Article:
A change in bowel habits, including an inability to empty his bowels completely at times, raised the red flag for Mr Rizal Saibi two years ago. He felt bloated even after a light meal, while a good night’s sleep did little to lift his lethargy.
After finding blood in his stools in May 2019, Mr Rizal sought medical attention at the Singapore General Hospital (SGH), where he was advised to undergo colonoscopy. The procedure is an examination of the rectum and lower bowel to detect colorectal cancer.
A colonoscopy costs about $1,000 after government subsidies. As Mr Rizal is supporting two children through tertiary education, and his elderly mother-in-law, who has medical needs, forking out that amount is a tall order.
Furthermore, he is not eligible for MediFund, a safety net for patients who have difficulty paying for their remaining bills after receiving government subsidies and drawing on other means of payment, such as MediSave.
To mark SGH’s Department of Colorectal Surgery’s 30th anniversary last year, it set up the SPRUCE (SGH Preventing Rectal and Colon Cancer through Endoscopy) Fund to help patients like Mr Rizal.
“The SPRUCE Fund is our department’s way of giving back to the community, which we have been serving since 1989,” said Associate Professor Emile Tan, Head and Consultant, Department of Colorectal Surgery, SGH.
“With the support of partners and generous donors, we are able to start helping patients in need. We hope more individuals and companies can be part of this meaningful initiative by contributing generously.”
The department aims to raise $300,000 through the fund to help an estimated 300 patients over the next three years, and heighten awareness of colonoscopy as an important examination, particularly for those aged 50 and above.
Between 2011 and 2015, 9,807 new cases of colorectal cancer were diagnosed, making it the most common cancer in Singapore. Each year, the department performs approximately 10,000 to 12,000 colonoscopies, and treats hundreds of patients with colorectal cancer.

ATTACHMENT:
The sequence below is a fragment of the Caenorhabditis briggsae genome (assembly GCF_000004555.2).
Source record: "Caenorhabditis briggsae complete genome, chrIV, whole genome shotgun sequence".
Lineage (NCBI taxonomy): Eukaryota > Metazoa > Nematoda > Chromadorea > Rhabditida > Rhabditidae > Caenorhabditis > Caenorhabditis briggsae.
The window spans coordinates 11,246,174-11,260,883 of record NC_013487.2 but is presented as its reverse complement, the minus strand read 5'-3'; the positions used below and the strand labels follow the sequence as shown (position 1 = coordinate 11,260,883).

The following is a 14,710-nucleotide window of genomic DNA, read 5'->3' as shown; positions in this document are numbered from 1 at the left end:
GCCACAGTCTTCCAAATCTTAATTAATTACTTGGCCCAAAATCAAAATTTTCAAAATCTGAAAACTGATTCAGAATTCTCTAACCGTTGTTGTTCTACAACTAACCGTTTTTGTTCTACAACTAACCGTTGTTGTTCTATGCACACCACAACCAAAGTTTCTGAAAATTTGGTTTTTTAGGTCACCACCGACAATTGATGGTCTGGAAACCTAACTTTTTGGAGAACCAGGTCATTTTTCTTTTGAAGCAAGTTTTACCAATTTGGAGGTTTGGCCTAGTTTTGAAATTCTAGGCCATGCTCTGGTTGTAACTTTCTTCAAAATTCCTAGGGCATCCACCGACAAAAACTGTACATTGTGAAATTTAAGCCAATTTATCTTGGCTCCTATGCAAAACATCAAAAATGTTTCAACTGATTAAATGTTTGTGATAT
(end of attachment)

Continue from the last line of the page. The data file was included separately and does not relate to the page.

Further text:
According to the Gender differences in predictors of colorectal cancer screening uptake: a national cross sectional study based on the health belief model study published in 2013, 90 per cent of 1,700 Singaporeans agreed that colonoscopy can save lives, and 80 per cent felt that it was too expensive. Only one in four people went for the procedure.
To mark the launch of the SPRUCE Fund, a special colonoscopy drive was held at SGH’s Ambulatory Endoscopy Centre on 31 August 2019. That day, 50 patients underwent colonoscopies performed by 10 colorectal surgeons from the department.
Most colorectal cancers develop from polyps or pre-cancerous growths in the large intestine. The faecal immunochemical test (FIT) picks up tiny amounts of blood in the stool, which can suggest polyps or cancers even in patients who do not display symptoms.
A positive FIT test may warrant further investigations and a colonoscopy, the gold standard for colorectal cancer screening. During the procedure, the doctor will attempt to remove any polyps found in the colon and rectum.
Patients with symptoms, such as rectal bleeding or a sudden change in their bowel habits, may be referred directly for colonoscopy without a positive FIT test. Those whose relatives have been diagnosed with colorectal cancer have a bigger likelihood of developing polyps and cancer.
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